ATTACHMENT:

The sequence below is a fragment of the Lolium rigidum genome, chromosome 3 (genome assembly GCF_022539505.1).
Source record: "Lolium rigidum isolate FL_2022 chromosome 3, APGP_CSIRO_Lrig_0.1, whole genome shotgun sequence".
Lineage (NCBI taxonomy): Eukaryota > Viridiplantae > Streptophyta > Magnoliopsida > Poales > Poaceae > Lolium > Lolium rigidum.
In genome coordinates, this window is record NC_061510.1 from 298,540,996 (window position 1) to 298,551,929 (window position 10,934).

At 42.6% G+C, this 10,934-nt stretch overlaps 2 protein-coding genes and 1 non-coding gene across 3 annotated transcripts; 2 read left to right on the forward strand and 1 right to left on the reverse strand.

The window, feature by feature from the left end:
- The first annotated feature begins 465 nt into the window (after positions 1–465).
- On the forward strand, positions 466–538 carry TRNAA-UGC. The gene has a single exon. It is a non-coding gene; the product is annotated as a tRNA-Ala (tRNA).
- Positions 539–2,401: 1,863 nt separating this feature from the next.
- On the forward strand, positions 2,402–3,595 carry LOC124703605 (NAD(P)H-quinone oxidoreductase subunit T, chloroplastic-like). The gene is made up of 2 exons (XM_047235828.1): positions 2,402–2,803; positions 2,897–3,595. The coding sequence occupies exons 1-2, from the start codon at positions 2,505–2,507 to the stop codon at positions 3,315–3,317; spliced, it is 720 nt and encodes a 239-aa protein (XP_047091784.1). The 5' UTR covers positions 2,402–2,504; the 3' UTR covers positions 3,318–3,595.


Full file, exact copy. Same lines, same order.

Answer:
The sequence below is a fragment of the Lolium rigidum genome, chromosome 3 (genome assembly GCF_022539505.1).
Source record: "Lolium rigidum isolate FL_2022 chromosome 3, APGP_CSIRO_Lrig_0.1, whole genome shotgun sequence".
Lineage (NCBI taxonomy): Eukaryota > Viridiplantae > Streptophyta > Magnoliopsida > Poales > Poaceae > Lolium > Lolium rigidum.
In genome coordinates, this window is record NC_061510.1 from 298,540,996 (window position 1) to 298,551,929 (window position 10,934).

At 42.6% G+C, this 10,934-nt stretch overlaps 2 protein-coding genes and 1 non-coding gene across 3 annotated transcripts; 2 read left to right on the forward strand and 1 right to left on the reverse strand.

The window, feature by feature from the left end:
- The first annotated feature begins 465 nt into the window (after positions 1–465).
- On the forward strand, positions 466–538 carry TRNAA-UGC. The gene has a single exon. It is a non-coding gene; the product is annotated as a tRNA-Ala (tRNA).
- Positions 539–2,401: 1,863 nt separating this feature from the next.
- On the forward strand, positions 2,402–3,595 carry LOC124703605 (NAD(P)H-quinone oxidoreductase subunit T, chloroplastic-like). The gene is made up of 2 exons (XM_047235828.1): positions 2,402–2,803; positions 2,897–3,595. The coding sequence occupies exons 1-2, from the start codon at positions 2,505–2,507 to the stop codon at positions 3,315–3,317; spliced, it is 720 nt and encodes a 239-aa protein (XP_047091784.1). The 5' UTR covers positions 2,402–2,504; the 3' UTR covers positions 3,318–3,595.